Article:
On November 1, the day after Halloween and roughly three weeks after the titillating shredding of the Banksy painting Girl With Balloon during an auction at Sotheby’s in London, a large blue and green painting will be destroyed at the Elisabeth Jones Art Center. The painting, Danger, Little One, features a large pair of bears in the polar lights looming over a small polar bear on a melting ice floe. It faces a grisly ending: It’ll be pierced, jabbed, sanded, attacked with power tools that whine like dentists’ drills, smashed to smithereens.

Banksy see, Banksy do? To be fair, the Portland art center got there first.

“Danger, Little One”: to be terminated November 1.

In early August, two months before The Shredding That Shook The Art World (although Banksy had planned it earlier), the Elisabeth Jones center had destroyed another large painting, Peaceable Kingdom, which also depicted polar bears, these ones swimming happily along with fish and sea mammals in a dream of non-imperiled status. And John Teply, the center’s director, has done this sort of thing before. In the 1980s, in Santa Cruz County, California, he created a 30-foot-long outdoor painting, Wingspread, and then had it bulldozed as onlookers watched, aghast.

Continues…

A new museum in Chinatown

"Descendent Threads": An evening at the Portland Chinatown Museum with artists Roberta May Wong, Ellen George, and Lynn Yarne

The Portland Chinatown Museum, a new cultural center in Old Town Chinatown not far from the Chinatown Gateway at West Burnside and Fourth Avenue, has been having what the restaurant industry calls a “soft opening.” Set to open its doors officially on December 15, when the nailing and hammering and painting and installing in its main gallery spaces will be completed, it’s been putting on shows and other events in its smaller but still spacious finished galleries just beyond its entry at 127 Northwest Third Avenue.

The museum’s permanent galleries will be devoted to the historical exhibition Beyond the Gates: A Tale of Portland’s Historic Chinatowns, which originated in 2016 at the Oregon Historical Society, where it ran for three months, and is now being given new life. The smaller galleries that are already open are planned for work by contemporary artists and occasional performances, providing a vital link between the present and the past.

Opening night of “Descendent Threads,” October 4. Photo: May Chang

On a recent Thursday evening the galleries were bustling with visitors to Descendent Threads, an exhibition of work by three contemporary Asian American artists –– Roberta May Wong, Ellen George, and Lynn Yarne. The show opened on October 4 and continues through November 9. The draw on this particular evening was the announcement that George and Yarne would be on hand to mingle and talk about their work, and as it turned out, Wong was there, too, happy to chat with anyone who wanted to talk. Also milling around were artist Horatio Law, guest curator for this show, and Jacqueline Peterson-Lewis, executive director of the new museum, who created Beyond the Gate for the Oregon Historical Society along with the talented designer Carey Wong, associate curator Jennifer Fang, and the Portland Chinatown History Association.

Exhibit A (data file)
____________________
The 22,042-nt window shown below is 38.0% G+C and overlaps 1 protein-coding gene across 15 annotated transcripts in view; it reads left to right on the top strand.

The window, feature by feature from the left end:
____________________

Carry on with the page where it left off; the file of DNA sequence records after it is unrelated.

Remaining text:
Continues…

Antarctic journey: Waters on ice

A new frontier for Oregon painter April Waters, known for her waterscapes and large-scale portraits: a research station in Antarctica

The view to the west out the expansive windows in April Waters’ studio is a rolling landscape of woods, farmlands, habitations and foothills stepping up toward the Coast Range. Against one wall a giant bare canvas stretches 72 by 108 inches, almost as wide as and considerably longer than a king size bed. A commissioned portrait in process is visible, and several giclee prints of her landscape paintings are slotted in a folding stand. As the sun moves across the studio, which is built on a hillside to the south of downtown Salem, her easel rolls with it, catching the light the way she likes it.

April Waters with portraits of two of her Sheroes: marine biologist Sylvia Earle (left) and water-rights activist Maude Barlow. Oregon ArtsWatch photo

The vista is rich and fertile, vastly different from the edge of Antarctica, where she’ll travel in November to take part in the National Science Foundation’s Antarctic Artists and Writers Program. The NSF program places artists in one of three United States Antarctic research stations to observe the world at its extremes, and help explain through their art the significance of the life and landscape of the southernmost continent and what changes there mean to the world as a whole. Both the Willamette Valley vistas that Waters paints and the Antarctic ice shores she is about to visit are places intimately involved in the shifts and balances and warning signs of climate change.

Continues…